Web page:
But venerating the dead may actually represent the oldest and most widespread human ritual practice. Ritual burials and gifts dating back 100,000 years have been found in what is today Israel. We are the only species in all of nature that buries, embalms, cremates, etc., their dead, in part because we are the only ones capable of conceiving abstract, metaphysical concepts such as an afterlife. Holidays similar to the Dia de los Muertos, which honor dead ancestors in ways more festive than solemn, appear in many religious traditions all over the world. These include the Buddhist and Confucian Bon Odori in Japan, the Hindu Gai Jatra in Nepal, the Taoist and Buddhist Zhongyuan, or “hungry ghost festival,” in China, and Allhallowtide in Christian Europe, among others. This omnipresence indicates they embody a basic human quest for both meaning and community.
What would you like for people who are celebrating Halloween to know about Dia de los Muertos?
Both holidays have the same origin: the Christian triduum, a three-day religious observance of All Hallows’ Eve — later contracted as Halloween — All Hallows’ Day, and All Souls’ Day that goes back to the late Roman Empire in the 400s. As with many religious celebrations, this triduum originally fell in the spring and continues to do so in Eastern Christian churches. In the early 600s, however, Pope Gregory III changed the date to October 31-November 2, and all Western Christian churches, whether Catholic or Protestants, still observe those days today. The Dia de los Muertos retains the triduum and involves entire families and people of all ages, while Halloween has become a one-day affair involving parents with children and, later in the day, partygoers.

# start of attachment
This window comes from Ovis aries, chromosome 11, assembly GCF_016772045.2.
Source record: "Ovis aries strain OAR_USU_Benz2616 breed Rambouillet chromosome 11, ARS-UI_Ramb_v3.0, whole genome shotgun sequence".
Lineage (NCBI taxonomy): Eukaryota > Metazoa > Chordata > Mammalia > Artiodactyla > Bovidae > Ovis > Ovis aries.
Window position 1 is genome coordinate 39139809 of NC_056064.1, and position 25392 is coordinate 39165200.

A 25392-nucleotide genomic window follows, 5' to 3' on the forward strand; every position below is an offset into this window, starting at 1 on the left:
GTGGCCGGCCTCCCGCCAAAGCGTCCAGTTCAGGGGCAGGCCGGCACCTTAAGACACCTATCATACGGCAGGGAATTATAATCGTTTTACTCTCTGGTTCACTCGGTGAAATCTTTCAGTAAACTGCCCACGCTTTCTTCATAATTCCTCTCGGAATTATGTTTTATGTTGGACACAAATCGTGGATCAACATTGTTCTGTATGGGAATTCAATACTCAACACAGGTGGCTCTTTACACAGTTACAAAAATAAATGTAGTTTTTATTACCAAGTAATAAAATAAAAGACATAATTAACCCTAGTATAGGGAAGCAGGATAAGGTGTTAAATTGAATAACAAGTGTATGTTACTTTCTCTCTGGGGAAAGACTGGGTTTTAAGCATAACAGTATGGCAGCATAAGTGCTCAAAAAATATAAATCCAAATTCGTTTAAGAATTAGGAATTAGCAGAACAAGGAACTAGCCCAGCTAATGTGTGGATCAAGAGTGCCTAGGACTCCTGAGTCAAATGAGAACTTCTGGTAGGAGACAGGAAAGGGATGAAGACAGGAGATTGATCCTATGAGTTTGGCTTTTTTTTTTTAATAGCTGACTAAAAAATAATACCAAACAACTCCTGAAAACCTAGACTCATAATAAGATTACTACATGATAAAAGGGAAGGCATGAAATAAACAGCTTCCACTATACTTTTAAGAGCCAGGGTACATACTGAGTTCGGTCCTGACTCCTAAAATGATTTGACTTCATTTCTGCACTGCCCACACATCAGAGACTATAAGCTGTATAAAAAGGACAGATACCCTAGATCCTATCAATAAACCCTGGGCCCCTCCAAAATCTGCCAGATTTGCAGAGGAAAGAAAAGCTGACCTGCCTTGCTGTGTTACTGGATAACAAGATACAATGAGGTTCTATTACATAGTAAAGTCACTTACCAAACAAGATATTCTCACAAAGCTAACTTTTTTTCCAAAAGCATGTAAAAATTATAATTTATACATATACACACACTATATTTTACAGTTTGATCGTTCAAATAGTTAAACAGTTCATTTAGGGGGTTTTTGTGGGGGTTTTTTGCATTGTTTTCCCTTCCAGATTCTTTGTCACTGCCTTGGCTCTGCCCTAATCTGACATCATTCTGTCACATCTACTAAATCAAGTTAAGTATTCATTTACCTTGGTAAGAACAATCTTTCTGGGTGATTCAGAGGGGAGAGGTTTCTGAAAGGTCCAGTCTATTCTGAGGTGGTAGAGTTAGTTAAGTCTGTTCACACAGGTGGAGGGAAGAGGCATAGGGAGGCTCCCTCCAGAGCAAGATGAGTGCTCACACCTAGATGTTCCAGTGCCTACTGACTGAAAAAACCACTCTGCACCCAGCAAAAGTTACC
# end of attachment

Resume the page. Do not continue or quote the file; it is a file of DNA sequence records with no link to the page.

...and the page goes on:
Mattel recently released a new Dia de Muertos Barbie, and the 2017 film Coco was a big hit, leaving many to wonder about America’s commercial appropriation of the holiday. How best can we understand this concern?